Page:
St. Louis Park has spent more than $8 million on its ice arenas in the past 30 years and Brooklyn Park just spent $5.8 million to do a renovation of its two sheets.

And Coon Rapids just spent $11 million on its new facility, Clasen said.

“We believe we’ve already paid for this to some degree,” he said.

Curling popularity rise

According to Clasen, curling is a sport for all ages. Anywhere there is a curling club, there’s a senior club membership.

Curling is fast becoming a sport in which senior men and women can participate and participation by people with disabilities has grown as fast or faster than general memberships in USA Curling, he said.

“Why us? We know ice, we know refrigeration, we know recreation. It’s a natural fit for us,” Clasen told city leaders during his workshop presentation.

“We don’t need any more hockey rinks in the city of Blaine. But this is something that would really take off. It would be a huge piece of what Blaine offers for recreation.”

Facility, plant details

According to Clasen, a key physical plant component of the proposed Fogerty Curling Club will be a state-of-the-art industrial ammonia refrigeration system that will chill the new floor in the curling facility and the floor in the existing arena that’s 30 years old.

“The floor in that arena is beginning to fail,” Clasen said. “We’ve patched leaks in the tubing over the last several years and it spreads like cancer. Once it starts, it gets worse. It needs to be replaced and renovated.”

Clasen said the Fogerty curling facility would have six curling sheets, but the arena’s hockey rinks could be converted for curling, yielding a 16-sheet facility.

Food and beverage service in the curling facility will allow Fogerty Arena to expand its offerings for current customers and future curling customers, players and fans, who will visit for tournaments, Clasen said.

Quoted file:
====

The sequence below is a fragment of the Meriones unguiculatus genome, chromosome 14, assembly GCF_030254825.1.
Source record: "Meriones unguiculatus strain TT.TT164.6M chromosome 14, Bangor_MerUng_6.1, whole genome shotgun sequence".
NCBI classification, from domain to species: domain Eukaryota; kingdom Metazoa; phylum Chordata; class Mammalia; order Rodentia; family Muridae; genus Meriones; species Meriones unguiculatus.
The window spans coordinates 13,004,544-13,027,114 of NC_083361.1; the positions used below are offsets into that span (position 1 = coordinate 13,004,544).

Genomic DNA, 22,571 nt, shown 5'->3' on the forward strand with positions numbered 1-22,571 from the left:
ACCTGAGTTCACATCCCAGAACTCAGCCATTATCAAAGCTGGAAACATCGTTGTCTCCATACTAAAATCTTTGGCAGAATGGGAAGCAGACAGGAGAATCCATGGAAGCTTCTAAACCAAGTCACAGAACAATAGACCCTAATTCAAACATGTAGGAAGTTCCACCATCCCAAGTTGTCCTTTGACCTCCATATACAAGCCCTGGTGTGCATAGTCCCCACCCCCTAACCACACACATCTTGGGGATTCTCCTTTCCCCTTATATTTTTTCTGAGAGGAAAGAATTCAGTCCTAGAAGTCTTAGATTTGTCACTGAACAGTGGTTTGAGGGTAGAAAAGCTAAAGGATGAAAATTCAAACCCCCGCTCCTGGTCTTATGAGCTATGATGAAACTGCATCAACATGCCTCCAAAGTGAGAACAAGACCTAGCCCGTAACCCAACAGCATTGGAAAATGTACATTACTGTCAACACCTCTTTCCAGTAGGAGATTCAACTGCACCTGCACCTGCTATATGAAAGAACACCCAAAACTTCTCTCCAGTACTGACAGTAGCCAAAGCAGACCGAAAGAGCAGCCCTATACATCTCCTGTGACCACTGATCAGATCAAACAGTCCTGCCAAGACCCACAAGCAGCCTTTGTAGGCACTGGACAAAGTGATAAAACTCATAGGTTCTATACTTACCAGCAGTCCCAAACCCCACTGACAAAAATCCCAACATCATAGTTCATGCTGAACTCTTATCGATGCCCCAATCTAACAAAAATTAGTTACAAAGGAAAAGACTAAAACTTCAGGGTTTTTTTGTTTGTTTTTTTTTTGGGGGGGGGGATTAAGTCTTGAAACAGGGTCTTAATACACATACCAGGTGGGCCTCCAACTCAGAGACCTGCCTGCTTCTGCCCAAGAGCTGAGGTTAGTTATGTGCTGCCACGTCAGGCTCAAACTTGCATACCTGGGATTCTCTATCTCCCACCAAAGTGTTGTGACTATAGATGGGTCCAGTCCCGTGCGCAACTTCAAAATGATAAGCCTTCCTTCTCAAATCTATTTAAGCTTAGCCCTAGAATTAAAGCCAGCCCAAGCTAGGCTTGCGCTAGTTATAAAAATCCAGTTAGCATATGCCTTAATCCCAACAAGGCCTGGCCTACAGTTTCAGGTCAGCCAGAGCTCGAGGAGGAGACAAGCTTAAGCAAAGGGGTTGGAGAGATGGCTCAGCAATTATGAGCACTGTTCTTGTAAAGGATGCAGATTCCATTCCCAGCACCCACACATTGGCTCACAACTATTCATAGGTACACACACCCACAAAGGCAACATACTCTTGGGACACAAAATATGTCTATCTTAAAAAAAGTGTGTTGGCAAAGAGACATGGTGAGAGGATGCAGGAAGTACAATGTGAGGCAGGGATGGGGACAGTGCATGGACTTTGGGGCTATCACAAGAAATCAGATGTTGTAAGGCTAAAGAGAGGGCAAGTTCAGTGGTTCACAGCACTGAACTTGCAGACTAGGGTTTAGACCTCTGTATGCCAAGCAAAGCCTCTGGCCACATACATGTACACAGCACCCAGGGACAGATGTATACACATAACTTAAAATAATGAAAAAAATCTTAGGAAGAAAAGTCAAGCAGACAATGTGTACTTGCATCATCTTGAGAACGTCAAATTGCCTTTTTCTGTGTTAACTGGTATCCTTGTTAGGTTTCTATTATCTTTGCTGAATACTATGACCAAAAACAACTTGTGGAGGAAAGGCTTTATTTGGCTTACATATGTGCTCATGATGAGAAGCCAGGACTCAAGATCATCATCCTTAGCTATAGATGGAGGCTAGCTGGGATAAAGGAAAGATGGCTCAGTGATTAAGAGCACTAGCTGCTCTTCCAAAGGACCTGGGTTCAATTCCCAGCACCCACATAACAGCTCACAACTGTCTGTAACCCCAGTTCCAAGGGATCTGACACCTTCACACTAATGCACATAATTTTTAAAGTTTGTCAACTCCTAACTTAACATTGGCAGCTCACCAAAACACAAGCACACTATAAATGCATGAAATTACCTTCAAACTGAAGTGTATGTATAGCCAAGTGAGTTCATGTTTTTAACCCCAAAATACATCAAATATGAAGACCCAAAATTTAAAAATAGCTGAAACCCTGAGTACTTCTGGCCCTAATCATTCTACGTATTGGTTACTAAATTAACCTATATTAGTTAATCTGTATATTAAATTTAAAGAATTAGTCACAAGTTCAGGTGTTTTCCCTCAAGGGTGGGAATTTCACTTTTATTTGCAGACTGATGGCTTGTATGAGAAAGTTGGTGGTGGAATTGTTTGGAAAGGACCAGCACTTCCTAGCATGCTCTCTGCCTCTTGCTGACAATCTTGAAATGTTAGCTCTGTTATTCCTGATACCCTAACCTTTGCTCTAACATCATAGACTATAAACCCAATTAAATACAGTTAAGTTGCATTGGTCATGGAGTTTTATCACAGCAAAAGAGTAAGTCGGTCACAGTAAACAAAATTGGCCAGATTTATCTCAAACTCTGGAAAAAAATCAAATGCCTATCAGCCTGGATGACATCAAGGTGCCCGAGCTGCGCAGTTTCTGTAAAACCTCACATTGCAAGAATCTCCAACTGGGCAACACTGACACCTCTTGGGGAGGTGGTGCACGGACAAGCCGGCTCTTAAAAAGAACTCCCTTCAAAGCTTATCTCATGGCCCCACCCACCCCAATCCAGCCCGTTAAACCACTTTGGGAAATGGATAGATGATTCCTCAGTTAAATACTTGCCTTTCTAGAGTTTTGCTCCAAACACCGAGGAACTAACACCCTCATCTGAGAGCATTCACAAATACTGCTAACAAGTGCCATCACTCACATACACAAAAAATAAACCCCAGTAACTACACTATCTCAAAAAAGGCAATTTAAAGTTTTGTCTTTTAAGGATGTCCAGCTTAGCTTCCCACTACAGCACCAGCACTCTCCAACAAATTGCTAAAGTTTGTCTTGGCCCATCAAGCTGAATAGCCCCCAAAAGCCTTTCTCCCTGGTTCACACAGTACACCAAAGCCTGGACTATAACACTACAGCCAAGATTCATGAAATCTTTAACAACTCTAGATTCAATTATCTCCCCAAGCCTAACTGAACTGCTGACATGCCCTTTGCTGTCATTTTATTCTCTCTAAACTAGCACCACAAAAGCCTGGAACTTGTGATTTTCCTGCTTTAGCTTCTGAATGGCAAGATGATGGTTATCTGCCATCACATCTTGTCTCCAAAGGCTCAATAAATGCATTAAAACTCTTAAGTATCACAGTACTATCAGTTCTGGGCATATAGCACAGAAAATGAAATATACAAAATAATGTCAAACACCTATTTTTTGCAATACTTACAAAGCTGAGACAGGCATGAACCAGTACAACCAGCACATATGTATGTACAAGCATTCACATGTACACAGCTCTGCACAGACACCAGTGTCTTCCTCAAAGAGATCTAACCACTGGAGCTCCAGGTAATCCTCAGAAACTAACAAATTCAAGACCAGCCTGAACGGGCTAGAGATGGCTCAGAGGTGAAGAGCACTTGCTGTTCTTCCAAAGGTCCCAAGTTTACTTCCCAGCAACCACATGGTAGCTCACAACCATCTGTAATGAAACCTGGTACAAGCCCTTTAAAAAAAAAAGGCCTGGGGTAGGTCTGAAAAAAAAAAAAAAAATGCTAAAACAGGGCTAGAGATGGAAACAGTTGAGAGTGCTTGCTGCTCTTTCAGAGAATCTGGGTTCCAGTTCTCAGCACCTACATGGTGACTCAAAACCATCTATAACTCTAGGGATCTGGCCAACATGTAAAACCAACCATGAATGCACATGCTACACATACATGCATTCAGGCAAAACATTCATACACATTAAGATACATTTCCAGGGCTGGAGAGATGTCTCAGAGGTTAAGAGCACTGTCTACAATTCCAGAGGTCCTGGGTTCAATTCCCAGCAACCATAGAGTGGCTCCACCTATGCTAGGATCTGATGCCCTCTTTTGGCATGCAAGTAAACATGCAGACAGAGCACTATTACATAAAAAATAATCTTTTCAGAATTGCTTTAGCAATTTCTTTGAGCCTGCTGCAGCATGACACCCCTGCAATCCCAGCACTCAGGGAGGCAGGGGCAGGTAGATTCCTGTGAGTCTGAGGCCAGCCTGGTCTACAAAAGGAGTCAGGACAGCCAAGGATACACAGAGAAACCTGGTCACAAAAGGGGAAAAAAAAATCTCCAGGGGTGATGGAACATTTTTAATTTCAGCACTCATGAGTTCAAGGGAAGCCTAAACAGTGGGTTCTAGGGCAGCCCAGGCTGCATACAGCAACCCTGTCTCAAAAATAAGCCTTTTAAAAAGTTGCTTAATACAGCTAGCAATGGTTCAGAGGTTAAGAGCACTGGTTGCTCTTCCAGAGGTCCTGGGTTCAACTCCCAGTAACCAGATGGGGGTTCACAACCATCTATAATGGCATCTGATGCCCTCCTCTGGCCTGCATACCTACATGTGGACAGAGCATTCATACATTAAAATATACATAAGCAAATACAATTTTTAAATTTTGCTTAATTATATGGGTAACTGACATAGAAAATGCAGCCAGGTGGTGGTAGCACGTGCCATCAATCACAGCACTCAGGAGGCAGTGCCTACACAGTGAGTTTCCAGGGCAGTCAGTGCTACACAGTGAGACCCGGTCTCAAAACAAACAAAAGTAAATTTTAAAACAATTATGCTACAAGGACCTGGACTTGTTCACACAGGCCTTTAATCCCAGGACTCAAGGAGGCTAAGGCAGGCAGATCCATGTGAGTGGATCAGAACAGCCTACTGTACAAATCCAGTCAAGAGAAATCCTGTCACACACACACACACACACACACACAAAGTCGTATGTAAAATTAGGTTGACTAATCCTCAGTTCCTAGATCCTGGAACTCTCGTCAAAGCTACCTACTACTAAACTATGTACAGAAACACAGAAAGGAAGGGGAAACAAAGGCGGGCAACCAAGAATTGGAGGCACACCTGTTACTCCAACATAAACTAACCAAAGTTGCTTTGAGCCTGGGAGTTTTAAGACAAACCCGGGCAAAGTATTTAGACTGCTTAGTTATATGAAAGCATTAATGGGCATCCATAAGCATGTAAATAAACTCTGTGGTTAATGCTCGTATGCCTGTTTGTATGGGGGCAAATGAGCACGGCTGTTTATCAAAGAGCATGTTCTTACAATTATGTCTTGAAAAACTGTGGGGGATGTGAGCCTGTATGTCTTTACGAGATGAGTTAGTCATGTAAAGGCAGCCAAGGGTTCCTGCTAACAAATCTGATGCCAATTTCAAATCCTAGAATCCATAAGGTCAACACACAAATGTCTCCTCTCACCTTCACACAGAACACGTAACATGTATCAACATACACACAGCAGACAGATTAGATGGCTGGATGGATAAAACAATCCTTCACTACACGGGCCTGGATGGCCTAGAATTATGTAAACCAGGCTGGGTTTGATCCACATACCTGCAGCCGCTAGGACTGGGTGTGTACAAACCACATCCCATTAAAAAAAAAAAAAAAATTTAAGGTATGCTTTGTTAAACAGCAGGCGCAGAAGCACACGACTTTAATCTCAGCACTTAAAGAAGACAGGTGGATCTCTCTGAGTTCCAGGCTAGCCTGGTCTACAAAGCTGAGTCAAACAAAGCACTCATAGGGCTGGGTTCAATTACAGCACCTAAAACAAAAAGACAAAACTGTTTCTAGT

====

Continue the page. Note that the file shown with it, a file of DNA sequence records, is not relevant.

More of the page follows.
The proposed restaurant in the curling building will serve liquor, he said.

“That’s an amenity that’s very common in Canada,” he said. “The facility will cost $2.1 million. The refrigeration system, at $1.16 million, takes care of our renovation needs and we are prepared to invest $500,000 of our capital.

Right now, interest rates are low enough so it would make sense to roll the North Rink bonds into the new bonding,” he said.

Council commentary

Councilmember Dick Swanson asked how quickly Aquatore Field No. 1 could be replaced. Kappelhoff said it would take a year to relocate the field.

“May, June and July are our highest use periods,” he said. “If we lose Aquatore No. 1, we would push users from that field to No. 2, and we would have to overflow that to Airport Park fields one through four. We really don’t run into a lot of problems building a new field until we go to the west. That’s where the peat is 15 feet to 17 feet deep.”

Field location ideas

Kappelhoff suggested Field No. 1 be relocated to another area of Aquatore Park where the peat is a foot-and-a-half in depth.